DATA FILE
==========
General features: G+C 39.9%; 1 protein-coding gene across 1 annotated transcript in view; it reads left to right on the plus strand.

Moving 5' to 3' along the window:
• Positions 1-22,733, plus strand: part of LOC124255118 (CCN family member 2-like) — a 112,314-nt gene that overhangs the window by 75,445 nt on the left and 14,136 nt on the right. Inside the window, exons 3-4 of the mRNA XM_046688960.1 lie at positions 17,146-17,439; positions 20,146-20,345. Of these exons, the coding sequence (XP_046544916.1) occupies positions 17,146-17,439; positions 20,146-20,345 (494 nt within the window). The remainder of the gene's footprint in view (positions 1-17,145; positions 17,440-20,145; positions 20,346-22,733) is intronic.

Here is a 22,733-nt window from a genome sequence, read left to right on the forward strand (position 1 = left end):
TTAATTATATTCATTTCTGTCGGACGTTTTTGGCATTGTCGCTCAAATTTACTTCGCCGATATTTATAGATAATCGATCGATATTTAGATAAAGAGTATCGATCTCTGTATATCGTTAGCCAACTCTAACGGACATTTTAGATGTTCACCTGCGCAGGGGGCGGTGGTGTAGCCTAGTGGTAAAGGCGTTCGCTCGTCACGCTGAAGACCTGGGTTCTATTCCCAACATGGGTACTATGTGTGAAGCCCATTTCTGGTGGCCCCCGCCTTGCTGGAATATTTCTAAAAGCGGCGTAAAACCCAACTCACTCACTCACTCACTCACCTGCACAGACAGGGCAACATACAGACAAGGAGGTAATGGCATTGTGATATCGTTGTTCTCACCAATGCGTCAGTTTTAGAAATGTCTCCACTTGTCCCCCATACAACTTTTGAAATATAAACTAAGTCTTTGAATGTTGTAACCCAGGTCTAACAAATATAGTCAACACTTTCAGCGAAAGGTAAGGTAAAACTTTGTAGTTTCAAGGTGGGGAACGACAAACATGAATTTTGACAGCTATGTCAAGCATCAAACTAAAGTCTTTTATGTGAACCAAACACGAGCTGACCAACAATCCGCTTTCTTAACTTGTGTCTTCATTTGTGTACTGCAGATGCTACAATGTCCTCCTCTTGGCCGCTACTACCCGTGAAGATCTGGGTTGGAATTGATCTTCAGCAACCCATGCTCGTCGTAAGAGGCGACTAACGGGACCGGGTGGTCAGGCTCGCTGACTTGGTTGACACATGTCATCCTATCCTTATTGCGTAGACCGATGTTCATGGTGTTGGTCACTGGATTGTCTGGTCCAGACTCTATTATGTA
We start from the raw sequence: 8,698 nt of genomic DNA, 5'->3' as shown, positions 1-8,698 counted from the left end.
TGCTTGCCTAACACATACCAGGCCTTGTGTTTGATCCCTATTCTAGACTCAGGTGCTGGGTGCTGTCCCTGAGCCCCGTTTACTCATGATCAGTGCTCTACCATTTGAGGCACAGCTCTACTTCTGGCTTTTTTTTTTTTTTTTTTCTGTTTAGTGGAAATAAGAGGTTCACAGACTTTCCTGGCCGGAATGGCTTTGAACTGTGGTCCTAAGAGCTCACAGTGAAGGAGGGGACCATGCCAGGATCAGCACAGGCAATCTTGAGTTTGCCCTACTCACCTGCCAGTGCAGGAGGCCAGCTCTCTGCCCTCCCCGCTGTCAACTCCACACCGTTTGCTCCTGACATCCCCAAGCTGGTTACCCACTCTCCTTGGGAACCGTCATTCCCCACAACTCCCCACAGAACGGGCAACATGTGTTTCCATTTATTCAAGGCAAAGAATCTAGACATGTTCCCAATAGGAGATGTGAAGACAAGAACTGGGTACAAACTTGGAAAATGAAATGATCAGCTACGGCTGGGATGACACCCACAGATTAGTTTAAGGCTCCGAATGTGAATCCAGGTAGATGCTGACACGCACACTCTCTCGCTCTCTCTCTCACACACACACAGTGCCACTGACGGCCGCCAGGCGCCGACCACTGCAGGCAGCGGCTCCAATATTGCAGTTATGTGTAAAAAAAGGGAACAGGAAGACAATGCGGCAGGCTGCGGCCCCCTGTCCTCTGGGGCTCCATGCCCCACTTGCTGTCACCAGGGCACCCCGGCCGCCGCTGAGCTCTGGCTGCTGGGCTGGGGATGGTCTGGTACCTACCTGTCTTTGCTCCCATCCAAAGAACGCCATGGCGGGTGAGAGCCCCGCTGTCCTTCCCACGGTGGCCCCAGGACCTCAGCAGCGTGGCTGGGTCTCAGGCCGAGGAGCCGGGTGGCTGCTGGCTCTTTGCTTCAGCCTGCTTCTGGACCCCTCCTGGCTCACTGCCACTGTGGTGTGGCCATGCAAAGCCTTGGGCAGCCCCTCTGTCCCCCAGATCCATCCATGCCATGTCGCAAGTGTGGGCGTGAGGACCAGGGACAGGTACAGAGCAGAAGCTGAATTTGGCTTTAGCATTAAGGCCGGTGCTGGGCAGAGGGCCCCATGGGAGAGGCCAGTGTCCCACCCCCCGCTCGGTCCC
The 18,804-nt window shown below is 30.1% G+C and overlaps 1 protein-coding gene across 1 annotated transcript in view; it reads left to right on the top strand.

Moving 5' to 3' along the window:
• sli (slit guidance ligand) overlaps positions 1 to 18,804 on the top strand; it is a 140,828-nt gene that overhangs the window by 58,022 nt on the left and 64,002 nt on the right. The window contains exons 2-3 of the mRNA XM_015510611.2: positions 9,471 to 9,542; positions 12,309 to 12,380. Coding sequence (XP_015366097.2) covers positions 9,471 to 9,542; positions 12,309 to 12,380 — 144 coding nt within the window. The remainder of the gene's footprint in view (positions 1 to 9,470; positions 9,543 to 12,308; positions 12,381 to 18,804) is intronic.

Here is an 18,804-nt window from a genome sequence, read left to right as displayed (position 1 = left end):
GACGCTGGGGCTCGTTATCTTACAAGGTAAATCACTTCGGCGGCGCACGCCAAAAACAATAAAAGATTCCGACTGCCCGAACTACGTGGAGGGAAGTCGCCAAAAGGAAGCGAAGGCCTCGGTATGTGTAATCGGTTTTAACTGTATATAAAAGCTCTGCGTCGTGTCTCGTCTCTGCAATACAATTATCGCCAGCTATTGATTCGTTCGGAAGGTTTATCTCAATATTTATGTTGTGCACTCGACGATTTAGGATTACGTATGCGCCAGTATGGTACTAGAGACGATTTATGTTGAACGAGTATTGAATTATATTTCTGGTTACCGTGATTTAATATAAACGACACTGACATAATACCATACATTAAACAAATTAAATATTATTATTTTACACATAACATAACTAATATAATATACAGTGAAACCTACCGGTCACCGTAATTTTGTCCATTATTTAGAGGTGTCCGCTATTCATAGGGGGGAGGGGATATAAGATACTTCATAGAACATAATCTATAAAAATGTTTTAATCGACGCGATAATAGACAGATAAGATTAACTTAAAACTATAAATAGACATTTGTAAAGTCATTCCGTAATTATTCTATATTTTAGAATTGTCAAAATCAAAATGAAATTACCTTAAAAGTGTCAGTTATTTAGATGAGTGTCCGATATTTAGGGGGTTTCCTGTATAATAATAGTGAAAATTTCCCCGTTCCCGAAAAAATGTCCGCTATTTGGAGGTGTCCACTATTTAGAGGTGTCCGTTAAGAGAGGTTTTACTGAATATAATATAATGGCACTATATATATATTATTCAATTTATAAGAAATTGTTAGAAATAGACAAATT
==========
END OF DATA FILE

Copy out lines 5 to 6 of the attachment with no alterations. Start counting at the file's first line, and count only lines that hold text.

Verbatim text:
TTAATTATATTCATTTCTGTCGGACGTTTTTGGCATTGTCGCTCAAATTTACTTCGCCGATATTTATAGATAATCGATCGATATTTAGATAAAGAGTATCGATCTCTGTATATCGTTAGCCAACTCTAACGGACATTTTAGATGTTCACCTGCGCAGGGGGCGGTGGTGTAGCCTAGTGGTAAAGGCGTTCGCTCGTCACGCTGAAGACCTGGGTTCTATTCCCAACATGGGTACTATGTGTGAAGCCCATTTCTGGTGGCCCCCGCCTTGCTGGAATATTTCTAAAAGCGGCGTAAAACCCAACTCACTCACTCACTCACTCACCTGCACAGACAGGGCAACATACAGACAAGGAGGTAATGGCATTGTGATATCGTTGTTCTCACCAATGCGTCAGTTTTAGAAATGTCTCCACTTGTCCCCCATACAACTTTTGAAATATAAACTAAGTCTTTGAATGTTGTAACCCAGGTCTAACAAATATAGTCAACACTTTCAGCGAAAGGTAAGGTAAAACTTTGTAGTTTCAAGGTGGGGAACGACAAACATGAATTTTGACAGCTATGTCAAGCATCAAACTAAAGTCTTTTATGTGAACCAAACACGAGCTGACCAACAATCCGCTTTCTTAACTTGTGTCTTCATTTGTGTACTGCAGATGCTACAATGTCCTCCTCTTGGCCGCTACTACCCGTGAAGATCTGGGTTGGAATTGATCTTCAGCAACCCATGCTCGTCGTAAGAGGCGACTAACGGGACCGGGTGGTCAGGCTCGCTGACTTGGTTGACACATGTCATCCTATCCTTATTGCGTAGACCGATGTTCATGGTGTTGGTCACTGGATTGTCTGGTCCAGACTCTATTATGTA
We start from the raw sequence: 8,698 nt of genomic DNA, 5'->3' as shown, positions 1-8,698 counted from the left end.